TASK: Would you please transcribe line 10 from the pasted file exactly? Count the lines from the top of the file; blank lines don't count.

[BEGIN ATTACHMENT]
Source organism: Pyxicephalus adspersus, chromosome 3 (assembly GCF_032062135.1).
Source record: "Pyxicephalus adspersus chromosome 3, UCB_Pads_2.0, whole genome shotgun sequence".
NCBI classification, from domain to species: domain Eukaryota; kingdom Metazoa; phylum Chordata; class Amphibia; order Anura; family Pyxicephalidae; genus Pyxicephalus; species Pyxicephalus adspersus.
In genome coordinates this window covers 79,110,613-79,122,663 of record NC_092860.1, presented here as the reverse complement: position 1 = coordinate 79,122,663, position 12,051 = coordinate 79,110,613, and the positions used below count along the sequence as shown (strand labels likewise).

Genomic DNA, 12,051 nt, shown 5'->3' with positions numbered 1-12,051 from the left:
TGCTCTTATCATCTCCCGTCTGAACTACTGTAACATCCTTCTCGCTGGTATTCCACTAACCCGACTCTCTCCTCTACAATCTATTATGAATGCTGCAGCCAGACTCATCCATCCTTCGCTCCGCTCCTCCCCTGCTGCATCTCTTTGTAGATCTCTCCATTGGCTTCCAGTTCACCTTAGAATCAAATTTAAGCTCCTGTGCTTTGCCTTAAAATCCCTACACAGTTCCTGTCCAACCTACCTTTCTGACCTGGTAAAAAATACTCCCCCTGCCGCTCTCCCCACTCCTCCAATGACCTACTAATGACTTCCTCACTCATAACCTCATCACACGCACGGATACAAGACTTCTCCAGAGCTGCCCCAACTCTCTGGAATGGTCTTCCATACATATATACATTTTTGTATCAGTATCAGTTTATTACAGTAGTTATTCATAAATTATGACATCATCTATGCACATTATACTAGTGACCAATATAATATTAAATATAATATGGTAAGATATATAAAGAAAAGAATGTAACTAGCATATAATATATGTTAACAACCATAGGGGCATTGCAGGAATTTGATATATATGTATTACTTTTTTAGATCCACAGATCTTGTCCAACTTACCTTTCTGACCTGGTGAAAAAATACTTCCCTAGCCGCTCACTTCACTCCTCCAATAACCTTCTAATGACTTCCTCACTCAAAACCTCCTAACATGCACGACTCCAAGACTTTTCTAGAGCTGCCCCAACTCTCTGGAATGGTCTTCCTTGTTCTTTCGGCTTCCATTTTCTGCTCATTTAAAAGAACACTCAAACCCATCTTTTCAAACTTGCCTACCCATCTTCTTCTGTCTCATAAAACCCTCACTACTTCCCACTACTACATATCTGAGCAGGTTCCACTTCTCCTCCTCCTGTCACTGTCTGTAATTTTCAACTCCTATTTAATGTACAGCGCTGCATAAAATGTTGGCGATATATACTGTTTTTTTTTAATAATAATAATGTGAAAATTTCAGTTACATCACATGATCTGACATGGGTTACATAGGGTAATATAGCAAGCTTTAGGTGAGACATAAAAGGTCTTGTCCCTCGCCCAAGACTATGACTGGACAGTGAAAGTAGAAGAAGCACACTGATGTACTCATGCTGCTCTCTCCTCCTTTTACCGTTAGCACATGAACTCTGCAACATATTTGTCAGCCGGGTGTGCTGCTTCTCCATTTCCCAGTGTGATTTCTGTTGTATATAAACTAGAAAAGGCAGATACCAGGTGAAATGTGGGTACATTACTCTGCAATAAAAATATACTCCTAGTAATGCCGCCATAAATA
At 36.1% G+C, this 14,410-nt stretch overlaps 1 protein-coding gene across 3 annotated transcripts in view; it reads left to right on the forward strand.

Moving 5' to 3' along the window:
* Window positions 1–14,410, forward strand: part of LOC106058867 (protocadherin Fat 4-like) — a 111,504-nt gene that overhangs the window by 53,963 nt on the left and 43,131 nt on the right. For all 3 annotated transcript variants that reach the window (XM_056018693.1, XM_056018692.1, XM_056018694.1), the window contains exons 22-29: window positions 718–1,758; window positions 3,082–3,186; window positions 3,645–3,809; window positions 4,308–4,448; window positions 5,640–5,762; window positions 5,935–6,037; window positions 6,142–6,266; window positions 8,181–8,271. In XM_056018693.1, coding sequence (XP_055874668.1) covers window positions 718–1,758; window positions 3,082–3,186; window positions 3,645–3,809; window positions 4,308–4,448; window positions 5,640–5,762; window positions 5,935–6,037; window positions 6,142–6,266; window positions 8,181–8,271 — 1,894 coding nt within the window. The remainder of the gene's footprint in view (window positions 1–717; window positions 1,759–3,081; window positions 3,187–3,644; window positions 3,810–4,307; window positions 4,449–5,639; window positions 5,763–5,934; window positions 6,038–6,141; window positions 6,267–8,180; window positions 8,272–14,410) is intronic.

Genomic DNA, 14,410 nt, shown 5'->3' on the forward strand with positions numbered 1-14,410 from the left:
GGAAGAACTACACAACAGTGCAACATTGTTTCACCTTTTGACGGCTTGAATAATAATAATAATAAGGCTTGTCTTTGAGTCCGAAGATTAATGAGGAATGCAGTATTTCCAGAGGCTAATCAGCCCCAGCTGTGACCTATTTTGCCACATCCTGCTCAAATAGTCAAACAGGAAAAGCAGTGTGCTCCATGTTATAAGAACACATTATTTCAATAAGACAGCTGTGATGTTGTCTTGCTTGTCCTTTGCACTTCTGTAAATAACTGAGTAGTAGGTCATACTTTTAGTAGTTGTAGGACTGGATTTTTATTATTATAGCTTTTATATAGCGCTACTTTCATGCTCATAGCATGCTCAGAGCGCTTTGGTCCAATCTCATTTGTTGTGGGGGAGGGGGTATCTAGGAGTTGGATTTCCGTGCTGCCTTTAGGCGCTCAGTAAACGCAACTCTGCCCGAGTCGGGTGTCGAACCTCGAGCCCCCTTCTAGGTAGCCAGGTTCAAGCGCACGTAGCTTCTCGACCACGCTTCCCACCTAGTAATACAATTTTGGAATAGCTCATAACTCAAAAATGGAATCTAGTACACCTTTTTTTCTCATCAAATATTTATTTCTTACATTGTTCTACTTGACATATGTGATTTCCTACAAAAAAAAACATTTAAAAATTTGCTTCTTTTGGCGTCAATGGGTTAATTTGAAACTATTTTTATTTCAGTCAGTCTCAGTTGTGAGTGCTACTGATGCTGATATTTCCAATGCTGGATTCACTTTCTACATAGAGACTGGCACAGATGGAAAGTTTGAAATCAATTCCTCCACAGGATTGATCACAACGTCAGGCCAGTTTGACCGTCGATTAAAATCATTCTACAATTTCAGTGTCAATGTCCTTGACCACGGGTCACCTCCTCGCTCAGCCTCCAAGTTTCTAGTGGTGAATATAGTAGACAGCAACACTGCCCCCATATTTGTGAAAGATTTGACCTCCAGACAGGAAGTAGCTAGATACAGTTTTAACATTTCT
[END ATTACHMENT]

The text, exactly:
Genomic DNA, 14,410 nt, shown 5'->3' on the forward strand with positions numbered 1-14,410 from the left: